2011 Christmas Tracks From The Inlander

A Very [ _______ ] Christmas

Another holiday season brings another set of holiday singles. Here they are: the good, the bad and the Bieber.

The bitter chill in the air and the ornamentation adorning more and more households each day can only mean one thing — it’s time, once again, for our favorite pop stars to churn out some easy Christmas cash-ins! Venture if you will on this bountiful sleigh ride of Christmas tracks that 2011 has brought.

Justin Bieber – “Mistletoe”

The Canadian money-making automaton now has a Christmas album, Under the Mistletoe, ripe for pre-tween consumption. The album’s single, “Mistletoe,” is an original by production team the Messengers. Surprisingly, it’s not Bieber’s traditional brand of highly produced dance-pop. Instead, it’s in the vein of Jason Mraz (ahem, rip-off), accompanied by a sparse combo of sleigh bells and acoustic guitar. The lyrics are somewhat confounding. There’s definitely a parallel made between the “miracle” of kissing his “shorty” and the birth of Jesus. Additionally, there are “chestnuts roasting like a hot July” (because that’s a thing we do in July?) and the “word on the street, Santa’s coming tonight” (your street informants suck, Justin). While Bieber gets more vitriol than he deserves, “Mistletoe” only has the potential to spawn more haters.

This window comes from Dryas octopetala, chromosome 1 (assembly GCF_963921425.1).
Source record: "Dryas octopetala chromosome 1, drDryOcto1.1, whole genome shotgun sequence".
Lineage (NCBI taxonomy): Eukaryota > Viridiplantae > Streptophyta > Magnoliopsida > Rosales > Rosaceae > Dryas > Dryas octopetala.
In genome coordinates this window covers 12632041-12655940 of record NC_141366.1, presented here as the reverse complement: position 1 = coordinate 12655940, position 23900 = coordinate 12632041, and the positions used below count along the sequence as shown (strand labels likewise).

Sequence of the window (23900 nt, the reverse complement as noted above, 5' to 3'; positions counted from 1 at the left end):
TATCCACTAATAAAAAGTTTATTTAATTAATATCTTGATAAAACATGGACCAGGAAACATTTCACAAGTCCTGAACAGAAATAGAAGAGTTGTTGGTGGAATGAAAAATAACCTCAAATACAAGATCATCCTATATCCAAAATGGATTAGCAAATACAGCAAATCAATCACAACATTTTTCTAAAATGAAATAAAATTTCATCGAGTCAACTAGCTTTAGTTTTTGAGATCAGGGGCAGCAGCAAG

Scott Weiland – “Winter Wonderland”

Scott Weiland has a Christmas album (The Most Wonderful Time of the Year). There’s a 40- to 95-percent chance that Scott Weiland is unaware of this. The notoriously drug-addled frontman of Stone Temple Pilots and Velvet Revolver sounds positively sloshed on this version of “Winter Wonderland.” There’s nothing rock ’n’ roll about the arrangement. Instead, it attempts a more classic, lounge-singer vibe. It falls flat. The track’s lifelessness makes it seem like Weiland rolled into the studio and somebody handed him a sheet of lyrics and told him “Here, sing this.” Any Spokanite found listening to this over the Bing Crosby rendition should be jailed. Continue reading